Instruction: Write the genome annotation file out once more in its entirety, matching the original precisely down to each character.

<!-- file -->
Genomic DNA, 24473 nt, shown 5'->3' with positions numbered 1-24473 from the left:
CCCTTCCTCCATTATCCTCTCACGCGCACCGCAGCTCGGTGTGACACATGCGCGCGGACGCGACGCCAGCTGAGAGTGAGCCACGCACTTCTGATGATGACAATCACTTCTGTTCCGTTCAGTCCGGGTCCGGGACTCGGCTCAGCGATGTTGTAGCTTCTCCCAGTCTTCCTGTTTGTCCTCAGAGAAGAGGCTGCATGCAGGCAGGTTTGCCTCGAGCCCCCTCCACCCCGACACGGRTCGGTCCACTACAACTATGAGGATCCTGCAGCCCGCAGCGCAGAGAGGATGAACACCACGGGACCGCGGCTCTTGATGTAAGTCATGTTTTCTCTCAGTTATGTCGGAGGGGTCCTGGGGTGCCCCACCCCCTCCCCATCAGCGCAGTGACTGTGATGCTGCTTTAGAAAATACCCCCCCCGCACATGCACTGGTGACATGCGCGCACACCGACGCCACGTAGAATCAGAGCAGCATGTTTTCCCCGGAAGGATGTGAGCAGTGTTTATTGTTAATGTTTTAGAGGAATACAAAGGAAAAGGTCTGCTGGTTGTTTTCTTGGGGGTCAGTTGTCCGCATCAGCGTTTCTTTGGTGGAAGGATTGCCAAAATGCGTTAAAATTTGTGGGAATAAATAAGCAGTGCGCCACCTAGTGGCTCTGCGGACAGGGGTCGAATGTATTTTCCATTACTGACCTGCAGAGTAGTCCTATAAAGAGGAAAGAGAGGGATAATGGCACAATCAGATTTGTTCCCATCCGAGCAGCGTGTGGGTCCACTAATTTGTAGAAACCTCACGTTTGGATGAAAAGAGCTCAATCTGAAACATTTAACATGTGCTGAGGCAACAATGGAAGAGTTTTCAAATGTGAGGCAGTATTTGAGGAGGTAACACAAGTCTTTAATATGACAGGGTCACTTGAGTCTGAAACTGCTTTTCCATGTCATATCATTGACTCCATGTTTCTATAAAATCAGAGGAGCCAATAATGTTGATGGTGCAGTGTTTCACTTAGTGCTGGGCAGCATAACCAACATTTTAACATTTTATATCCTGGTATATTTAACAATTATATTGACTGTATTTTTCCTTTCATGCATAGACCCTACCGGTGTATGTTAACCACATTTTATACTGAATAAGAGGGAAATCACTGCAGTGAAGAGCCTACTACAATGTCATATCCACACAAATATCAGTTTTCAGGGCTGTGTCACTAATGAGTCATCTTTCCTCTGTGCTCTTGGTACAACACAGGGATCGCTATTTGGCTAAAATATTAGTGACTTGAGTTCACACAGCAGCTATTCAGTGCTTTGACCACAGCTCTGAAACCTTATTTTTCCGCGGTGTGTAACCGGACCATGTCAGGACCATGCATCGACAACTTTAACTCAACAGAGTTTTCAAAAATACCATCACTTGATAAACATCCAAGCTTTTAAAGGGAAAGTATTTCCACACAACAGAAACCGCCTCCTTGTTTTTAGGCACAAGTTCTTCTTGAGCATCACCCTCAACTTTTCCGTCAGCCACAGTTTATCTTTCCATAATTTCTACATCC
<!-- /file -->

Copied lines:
Genomic DNA, 24473 nt, shown 5'->3' with positions numbered 1-24473 from the left:
CCCTTCCTCCATTATCCTCTCACGCGCACCGCAGCTCGGTGTGACACATGCGCGCGGACGCGACGCCAGCTGAGAGTGAGCCACGCACTTCTGATGATGACAATCACTTCTGTTCCGTTCAGTCCGGGTCCGGGACTCGGCTCAGCGATGTTGTAGCTTCTCCCAGTCTTCCTGTTTGTCCTCAGAGAAGAGGCTGCATGCAGGCAGGTTTGCCTCGAGCCCCCTCCACCCCGACACGGRTCGGTCCACTACAACTATGAGGATCCTGCAGCCCGCAGCGCAGAGAGGATGAACACCACGGGACCGCGGCTCTTGATGTAAGTCATGTTTTCTCTCAGTTATGTCGGAGGGGTCCTGGGGTGCCCCACCCCCTCCCCATCAGCGCAGTGACTGTGATGCTGCTTTAGAAAATACCCCCCCCGCACATGCACTGGTGACATGCGCGCACACCGACGCCACGTAGAATCAGAGCAGCATGTTTTCCCCGGAAGGATGTGAGCAGTGTTTATTGTTAATGTTTTAGAGGAATACAAAGGAAAAGGTCTGCTGGTTGTTTTCTTGGGGGTCAGTTGTCCGCATCAGCGTTTCTTTGGTGGAAGGATTGCCAAAATGCGTTAAAATTTGTGGGAATAAATAAGCAGTGCGCCACCTAGTGGCTCTGCGGACAGGGGTCGAATGTATTTTCCATTACTGACCTGCAGAGTAGTCCTATAAAGAGGAAAGAGAGGGATAATGGCACAATCAGATTTGTTCCCATCCGAGCAGCGTGTGGGTCCACTAATTTGTAGAAACCTCACGTTTGGATGAAAAGAGCTCAATCTGAAACATTTAACATGTGCTGAGGCAACAATGGAAGAGTTTTCAAATGTGAGGCAGTATTTGAGGAGGTAACACAAGTCTTTAATATGACAGGGTCACTTGAGTCTGAAACTGCTTTTCCATGTCATATCATTGACTCCATGTTTCTATAAAATCAGAGGAGCCAATAATGTTGATGGTGCAGTGTTTCACTTAGTGCTGGGCAGCATAACCAACATTTTAACATTTTATATCCTGGTATATTTAACAATTATATTGACTGTATTTTTCCTTTCATGCATAGACCCTACCGGTGTATGTTAACCACATTTTATACTGAATAAGAGGGAAATCACTGCAGTGAAGAGCCTACTACAATGTCATATCCACACAAATATCAGTTTTCAGGGCTGTGTCACTAATGAGTCATCTTTCCTCTGTGCTCTTGGTACAACACAGGGATCGCTATTTGGCTAAAATATTAGTGACTTGAGTTCACACAGCAGCTATTCAGTGCTTTGACCACAGCTCTGAAACCTTATTTTTCCGCGGTGTGTAACCGGACCATGTCAGGACCATGCATCGACAACTTTAACTCAACAGAGTTTTCAAAAATACCATCACTTGATAAACATCCAAGCTTTTAAAGGGAAAGTATTTCCACACAACAGAAACCGCCTCCTTGTTTTTAGGCACAAGTTCTTCTTGAGCATCACCCTCAACTTTTCCGTCAGCCACAGTTTATCTTTCCATAATTTCTACATCC